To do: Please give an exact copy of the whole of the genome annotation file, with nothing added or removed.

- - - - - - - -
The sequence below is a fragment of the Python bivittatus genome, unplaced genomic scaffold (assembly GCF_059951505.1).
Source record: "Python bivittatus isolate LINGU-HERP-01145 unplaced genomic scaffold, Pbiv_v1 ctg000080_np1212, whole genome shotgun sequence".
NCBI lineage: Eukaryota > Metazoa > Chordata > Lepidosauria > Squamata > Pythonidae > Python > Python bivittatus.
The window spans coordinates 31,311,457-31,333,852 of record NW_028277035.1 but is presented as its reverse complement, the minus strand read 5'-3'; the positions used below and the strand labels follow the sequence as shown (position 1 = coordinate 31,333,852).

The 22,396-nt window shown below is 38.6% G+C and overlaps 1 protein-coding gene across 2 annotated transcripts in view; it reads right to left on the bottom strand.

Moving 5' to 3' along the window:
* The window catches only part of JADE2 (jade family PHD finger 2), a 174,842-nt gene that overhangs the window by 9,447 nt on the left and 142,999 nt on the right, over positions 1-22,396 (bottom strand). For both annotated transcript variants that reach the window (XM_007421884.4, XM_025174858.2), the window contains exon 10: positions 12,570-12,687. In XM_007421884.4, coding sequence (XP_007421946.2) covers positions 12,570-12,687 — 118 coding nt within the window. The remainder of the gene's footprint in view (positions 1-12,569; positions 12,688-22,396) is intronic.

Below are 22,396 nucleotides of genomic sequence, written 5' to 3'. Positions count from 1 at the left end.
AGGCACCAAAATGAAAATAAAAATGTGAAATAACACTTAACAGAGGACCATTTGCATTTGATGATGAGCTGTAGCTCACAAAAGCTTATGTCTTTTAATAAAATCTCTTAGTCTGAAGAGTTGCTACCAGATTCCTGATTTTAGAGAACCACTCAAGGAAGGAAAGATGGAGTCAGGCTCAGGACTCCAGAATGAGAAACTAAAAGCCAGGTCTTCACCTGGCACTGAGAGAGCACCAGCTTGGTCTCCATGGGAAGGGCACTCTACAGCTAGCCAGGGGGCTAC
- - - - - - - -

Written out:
The sequence below is a fragment of the Python bivittatus genome, unplaced genomic scaffold (assembly GCF_059951505.1).
Source record: "Python bivittatus isolate LINGU-HERP-01145 unplaced genomic scaffold, Pbiv_v1 ctg000080_np1212, whole genome shotgun sequence".
NCBI lineage: Eukaryota > Metazoa > Chordata > Lepidosauria > Squamata > Pythonidae > Python > Python bivittatus.
The window spans coordinates 31,311,457-31,333,852 of record NW_028277035.1 but is presented as its reverse complement, the minus strand read 5'-3'; the positions used below and the strand labels follow the sequence as shown (position 1 = coordinate 31,333,852).

The 22,396-nt window shown below is 38.6% G+C and overlaps 1 protein-coding gene across 2 annotated transcripts in view; it reads right to left on the bottom strand.

Moving 5' to 3' along the window:
* The window catches only part of JADE2 (jade family PHD finger 2), a 174,842-nt gene that overhangs the window by 9,447 nt on the left and 142,999 nt on the right, over positions 1-22,396 (bottom strand). For both annotated transcript variants that reach the window (XM_007421884.4, XM_025174858.2), the window contains exon 10: positions 12,570-12,687. In XM_007421884.4, coding sequence (XP_007421946.2) covers positions 12,570-12,687 — 118 coding nt within the window. The remainder of the gene's footprint in view (positions 1-12,569; positions 12,688-22,396) is intronic.

Below are 22,396 nucleotides of genomic sequence, written 5' to 3'. Positions count from 1 at the left end.
AGGCACCAAAATGAAAATAAAAATGTGAAATAACACTTAACAGAGGACCATTTGCATTTGATGATGAGCTGTAGCTCACAAAAGCTTATGTCTTTTAATAAAATCTCTTAGTCTGAAGAGTTGCTACCAGATTCCTGATTTTAGAGAACCACTCAAGGAAGGAAAGATGGAGTCAGGCTCAGGACTCCAGAATGAGAAACTAAAAGCCAGGTCTTCACCTGGCACTGAGAGAGCACCAGCTTGGTCTCCATGGGAAGGGCACTCTACAGCTAGCCAGGGGGCTAC